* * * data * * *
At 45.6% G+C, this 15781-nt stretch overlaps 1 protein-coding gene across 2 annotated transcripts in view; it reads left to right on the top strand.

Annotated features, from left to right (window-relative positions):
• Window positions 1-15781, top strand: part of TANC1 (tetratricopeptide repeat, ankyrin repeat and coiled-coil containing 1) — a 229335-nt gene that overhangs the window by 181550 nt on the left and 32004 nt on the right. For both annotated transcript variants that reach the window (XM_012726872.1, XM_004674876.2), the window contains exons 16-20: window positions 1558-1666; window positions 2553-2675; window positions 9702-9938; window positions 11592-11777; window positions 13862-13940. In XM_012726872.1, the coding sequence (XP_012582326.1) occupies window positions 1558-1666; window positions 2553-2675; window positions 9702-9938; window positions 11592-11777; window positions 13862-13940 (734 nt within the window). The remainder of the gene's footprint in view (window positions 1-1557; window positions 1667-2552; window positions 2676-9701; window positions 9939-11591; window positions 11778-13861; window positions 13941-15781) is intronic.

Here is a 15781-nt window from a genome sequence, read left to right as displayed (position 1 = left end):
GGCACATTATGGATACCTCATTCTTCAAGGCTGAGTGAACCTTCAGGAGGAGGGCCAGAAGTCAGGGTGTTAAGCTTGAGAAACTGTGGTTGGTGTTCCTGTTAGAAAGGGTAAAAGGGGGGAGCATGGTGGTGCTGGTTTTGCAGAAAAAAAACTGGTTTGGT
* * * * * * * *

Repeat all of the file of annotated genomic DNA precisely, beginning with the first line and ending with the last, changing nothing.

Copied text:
At 45.6% G+C, this 15781-nt stretch overlaps 1 protein-coding gene across 2 annotated transcripts in view; it reads left to right on the top strand.

Annotated features, from left to right (window-relative positions):
• Window positions 1-15781, top strand: part of TANC1 (tetratricopeptide repeat, ankyrin repeat and coiled-coil containing 1) — a 229335-nt gene that overhangs the window by 181550 nt on the left and 32004 nt on the right. For both annotated transcript variants that reach the window (XM_012726872.1, XM_004674876.2), the window contains exons 16-20: window positions 1558-1666; window positions 2553-2675; window positions 9702-9938; window positions 11592-11777; window positions 13862-13940. In XM_012726872.1, the coding sequence (XP_012582326.1) occupies window positions 1558-1666; window positions 2553-2675; window positions 9702-9938; window positions 11592-11777; window positions 13862-13940 (734 nt within the window). The remainder of the gene's footprint in view (window positions 1-1557; window positions 1667-2552; window positions 2676-9701; window positions 9939-11591; window positions 11778-13861; window positions 13941-15781) is intronic.

Here is a 15781-nt window from a genome sequence, read left to right as displayed (position 1 = left end):
GGCACATTATGGATACCTCATTCTTCAAGGCTGAGTGAACCTTCAGGAGGAGGGCCAGAAGTCAGGGTGTTAAGCTTGAGAAACTGTGGTTGGTGTTCCTGTTAGAAAGGGTAAAAGGGGGGAGCATGGTGGTGCTGGTTTTGCAGAAAAAAAACTGGTTTGGT